The Turing test: does it ring a bell?
Well, if it helps, the Turing test has often been called the "reverse CAPTCHA."
CAPTCHA (Completely Automated Public Turing test to tell Computers and Humans Apart) is a security benchmark known as challenge-response authentication and not just a bunch of boring and arbitrary challenges to test your vision. You might have guessed that this is a test to tell machines and humans apart, which may not seem all that pertinent today. Yet, the essence of CAPTCHA is sustained by its ability to defend users from spam and password decryption by having them complete a straightforward test that backs up the fact that you are human and not an intelligent algorithm attempting to crack your way into a password-protected account.
It's a matter of pattern recognition. CAPTCHA deliberately assembles those patterns that are challenging to analyze using algorithms. A human can figure it out. But some bot scanning the screen needs to recognize the convention, or nothing would seem deducible.
But the pressing query is whether tomorrow harbors a potential, even a bleak one-in-a-million case where Artificial intelligence surpasses the CAPTCHA. And A.I. being the "omnipotent superior," gave a clear-cut answer to it by actually doing so.
"Earlier this year, a chatbot called Eugene Goostman' beat" a Turing Test for artificial intelligence as part of a contest organized by a U.K. university," claims spectrum.ieee.org.
This does not imply that a machine has acquired the capability to "think" but establishes that a piece of software has adept at deluding the opposite person into presuming that they were conversing with a human rather than machinery.
See, here's the thing. The better the CAPTCHA algorithm gets, the more advanced the CAPTCHA beating algorithm is. See, Google builds competing software to familiarize the captcha algorithm. When this software pummels captcha, the CAPTCHA code is tweaked.
This is all fine and dandy, but the "attacker" is bound to overtake the CAPTCHA permanently at some point.
"Let's say that we are talking about mouse movement. Human movement has particular trends." These trends are hard to mimic, but the closer the robots get to mimicking the direction, the less likely a captcha will be able to spot the difference. An exact match would be impossible for the captcha to spot by the rulebook.
Although we remain on the safe side, having the assurance that A.I. cannot think (at least as of now), this revelation poses a threat to the users' cyber security and thereby demands a superior testing procedure. And we may have one in place, almost as if expected that CAPTCHA's Achilles heel would be exploited sooner or later.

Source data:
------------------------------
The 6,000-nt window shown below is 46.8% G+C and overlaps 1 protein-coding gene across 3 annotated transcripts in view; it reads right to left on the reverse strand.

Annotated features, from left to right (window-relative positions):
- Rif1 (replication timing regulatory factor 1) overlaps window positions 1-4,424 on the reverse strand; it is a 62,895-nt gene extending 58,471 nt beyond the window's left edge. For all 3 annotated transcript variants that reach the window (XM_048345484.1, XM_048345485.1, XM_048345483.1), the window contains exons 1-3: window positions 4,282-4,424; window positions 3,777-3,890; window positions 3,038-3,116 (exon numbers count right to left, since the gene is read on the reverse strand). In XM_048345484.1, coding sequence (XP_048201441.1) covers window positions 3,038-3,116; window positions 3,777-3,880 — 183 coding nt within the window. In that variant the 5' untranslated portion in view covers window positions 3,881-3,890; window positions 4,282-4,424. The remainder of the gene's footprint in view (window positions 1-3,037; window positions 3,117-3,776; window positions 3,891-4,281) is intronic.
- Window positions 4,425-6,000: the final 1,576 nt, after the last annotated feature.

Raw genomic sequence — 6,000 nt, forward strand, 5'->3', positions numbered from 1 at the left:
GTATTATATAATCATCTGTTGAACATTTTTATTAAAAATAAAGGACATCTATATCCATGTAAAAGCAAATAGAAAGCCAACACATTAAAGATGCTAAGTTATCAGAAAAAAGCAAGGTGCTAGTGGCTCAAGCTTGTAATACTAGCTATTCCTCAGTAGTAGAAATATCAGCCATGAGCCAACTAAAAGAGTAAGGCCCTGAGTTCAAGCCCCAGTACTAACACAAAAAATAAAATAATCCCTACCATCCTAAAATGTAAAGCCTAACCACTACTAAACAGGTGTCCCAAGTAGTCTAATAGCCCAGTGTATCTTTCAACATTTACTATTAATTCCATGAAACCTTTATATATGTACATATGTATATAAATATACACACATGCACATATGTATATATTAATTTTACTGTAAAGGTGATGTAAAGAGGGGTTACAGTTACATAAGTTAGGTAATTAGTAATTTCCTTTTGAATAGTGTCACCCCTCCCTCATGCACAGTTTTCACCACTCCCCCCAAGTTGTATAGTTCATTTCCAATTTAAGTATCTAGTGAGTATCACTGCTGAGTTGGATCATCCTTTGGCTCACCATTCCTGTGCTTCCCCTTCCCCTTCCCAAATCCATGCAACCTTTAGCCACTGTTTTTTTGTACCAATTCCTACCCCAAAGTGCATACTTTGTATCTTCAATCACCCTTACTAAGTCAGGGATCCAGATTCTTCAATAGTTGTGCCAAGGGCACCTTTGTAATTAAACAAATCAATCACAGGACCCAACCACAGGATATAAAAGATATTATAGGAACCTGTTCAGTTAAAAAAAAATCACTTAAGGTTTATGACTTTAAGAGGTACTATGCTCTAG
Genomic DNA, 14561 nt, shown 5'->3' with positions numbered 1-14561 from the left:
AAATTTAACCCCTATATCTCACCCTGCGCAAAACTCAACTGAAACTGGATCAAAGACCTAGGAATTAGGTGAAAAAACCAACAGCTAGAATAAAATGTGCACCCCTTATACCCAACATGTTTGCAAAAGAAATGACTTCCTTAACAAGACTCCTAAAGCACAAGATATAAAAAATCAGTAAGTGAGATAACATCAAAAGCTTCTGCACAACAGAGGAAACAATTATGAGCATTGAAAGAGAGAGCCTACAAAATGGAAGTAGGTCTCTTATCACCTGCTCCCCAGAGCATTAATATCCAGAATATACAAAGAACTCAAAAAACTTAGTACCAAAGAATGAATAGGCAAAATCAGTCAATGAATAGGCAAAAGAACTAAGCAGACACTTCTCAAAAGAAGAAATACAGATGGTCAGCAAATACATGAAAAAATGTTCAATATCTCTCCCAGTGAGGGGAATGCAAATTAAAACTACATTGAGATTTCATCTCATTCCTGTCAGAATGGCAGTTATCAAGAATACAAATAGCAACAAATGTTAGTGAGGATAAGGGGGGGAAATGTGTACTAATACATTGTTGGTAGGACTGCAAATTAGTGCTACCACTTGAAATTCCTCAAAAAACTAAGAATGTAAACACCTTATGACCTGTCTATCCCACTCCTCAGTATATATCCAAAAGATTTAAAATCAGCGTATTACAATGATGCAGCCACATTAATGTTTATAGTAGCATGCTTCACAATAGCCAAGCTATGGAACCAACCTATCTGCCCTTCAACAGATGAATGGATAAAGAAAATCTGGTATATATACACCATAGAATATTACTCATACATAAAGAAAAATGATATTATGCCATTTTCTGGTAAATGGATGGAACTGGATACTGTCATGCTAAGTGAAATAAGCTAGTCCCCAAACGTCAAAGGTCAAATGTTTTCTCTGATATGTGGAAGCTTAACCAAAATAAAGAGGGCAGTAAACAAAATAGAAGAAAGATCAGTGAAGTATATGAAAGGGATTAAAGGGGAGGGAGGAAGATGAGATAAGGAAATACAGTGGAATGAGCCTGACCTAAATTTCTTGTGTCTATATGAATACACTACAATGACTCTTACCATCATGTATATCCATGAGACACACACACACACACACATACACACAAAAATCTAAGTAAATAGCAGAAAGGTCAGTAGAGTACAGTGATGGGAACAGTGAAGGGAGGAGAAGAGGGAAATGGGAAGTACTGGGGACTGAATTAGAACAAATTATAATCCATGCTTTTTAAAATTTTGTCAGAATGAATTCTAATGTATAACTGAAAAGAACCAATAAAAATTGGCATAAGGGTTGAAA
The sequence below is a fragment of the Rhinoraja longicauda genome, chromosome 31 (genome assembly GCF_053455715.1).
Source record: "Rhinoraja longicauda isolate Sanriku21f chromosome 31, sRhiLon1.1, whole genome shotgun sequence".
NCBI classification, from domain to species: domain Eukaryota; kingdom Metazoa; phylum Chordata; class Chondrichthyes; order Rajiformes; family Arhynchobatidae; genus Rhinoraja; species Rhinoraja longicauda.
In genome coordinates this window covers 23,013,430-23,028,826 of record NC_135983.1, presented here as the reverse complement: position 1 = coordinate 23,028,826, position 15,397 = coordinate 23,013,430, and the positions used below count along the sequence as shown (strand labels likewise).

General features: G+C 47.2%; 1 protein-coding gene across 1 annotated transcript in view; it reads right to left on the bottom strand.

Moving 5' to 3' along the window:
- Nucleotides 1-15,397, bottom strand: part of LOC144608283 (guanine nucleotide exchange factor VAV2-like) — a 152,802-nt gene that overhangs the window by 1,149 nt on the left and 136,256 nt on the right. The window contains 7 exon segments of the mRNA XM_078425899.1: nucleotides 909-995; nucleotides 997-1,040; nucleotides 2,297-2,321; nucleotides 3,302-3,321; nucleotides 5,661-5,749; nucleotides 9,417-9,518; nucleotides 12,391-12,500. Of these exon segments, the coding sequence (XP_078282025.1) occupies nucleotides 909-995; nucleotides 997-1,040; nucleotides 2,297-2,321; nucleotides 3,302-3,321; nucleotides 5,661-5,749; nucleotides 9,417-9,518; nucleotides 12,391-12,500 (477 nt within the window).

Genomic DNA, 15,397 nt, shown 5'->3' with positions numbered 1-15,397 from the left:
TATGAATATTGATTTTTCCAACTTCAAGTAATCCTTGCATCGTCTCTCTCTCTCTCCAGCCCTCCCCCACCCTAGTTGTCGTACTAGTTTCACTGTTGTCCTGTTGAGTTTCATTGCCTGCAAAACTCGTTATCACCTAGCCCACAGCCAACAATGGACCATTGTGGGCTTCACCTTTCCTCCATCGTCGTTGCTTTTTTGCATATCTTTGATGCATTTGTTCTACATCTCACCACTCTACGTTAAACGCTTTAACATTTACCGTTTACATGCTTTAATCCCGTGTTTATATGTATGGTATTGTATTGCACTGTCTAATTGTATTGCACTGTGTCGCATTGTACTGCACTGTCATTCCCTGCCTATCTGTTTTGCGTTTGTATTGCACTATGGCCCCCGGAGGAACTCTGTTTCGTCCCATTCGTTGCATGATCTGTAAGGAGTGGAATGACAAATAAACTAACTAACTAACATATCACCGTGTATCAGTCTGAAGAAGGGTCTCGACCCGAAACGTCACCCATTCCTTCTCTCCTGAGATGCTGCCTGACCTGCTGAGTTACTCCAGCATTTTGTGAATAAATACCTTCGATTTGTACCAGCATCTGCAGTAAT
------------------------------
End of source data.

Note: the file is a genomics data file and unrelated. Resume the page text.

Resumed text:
The Winograd schema is a test built on questions that we (considering none of us are hyper-intelligent algorithms, that is) would find easy to answer but would pose a severe challenge for a computer.
Although the light shines bright at the end of the tunnel doesn't mean we're already there: the Winograd Schema may be the solution, but only until yet another loophole, just waiting there, is exploited one fine day.
The sizzling field of A.I. has made progress in leaps and bounds. Yet, it is still quite far from achieving "artificial general intelligence" or AGI. The primary justification for this is that we still don't possess a universal connotation of AGI. "There is no such thing as artificial general intelligence because there is no such thing as general intelligence. Human intelligence is very specialized," said Meta's chief AI scientist Yann LeCun.
"Computing Machinery and Intelligence" was a paper by Alan Turing that presented the chaos of testing human-level A.I. in 1950. The father of modern computer science suggested the 'Imitation Game' with two contenders– a human and a computer. A judge must determine which of the two contestants is human and which is a machine. The judge would do this by asking a series of questions to the contestants. The game strived to identify if the computer is a good simulation of humans and is, therefore, intelligent. At the heart of the Turing test is the question: is intelligence the core component of the imitation game? Fundamentally it's a test of whether an A.I. program can fool a human.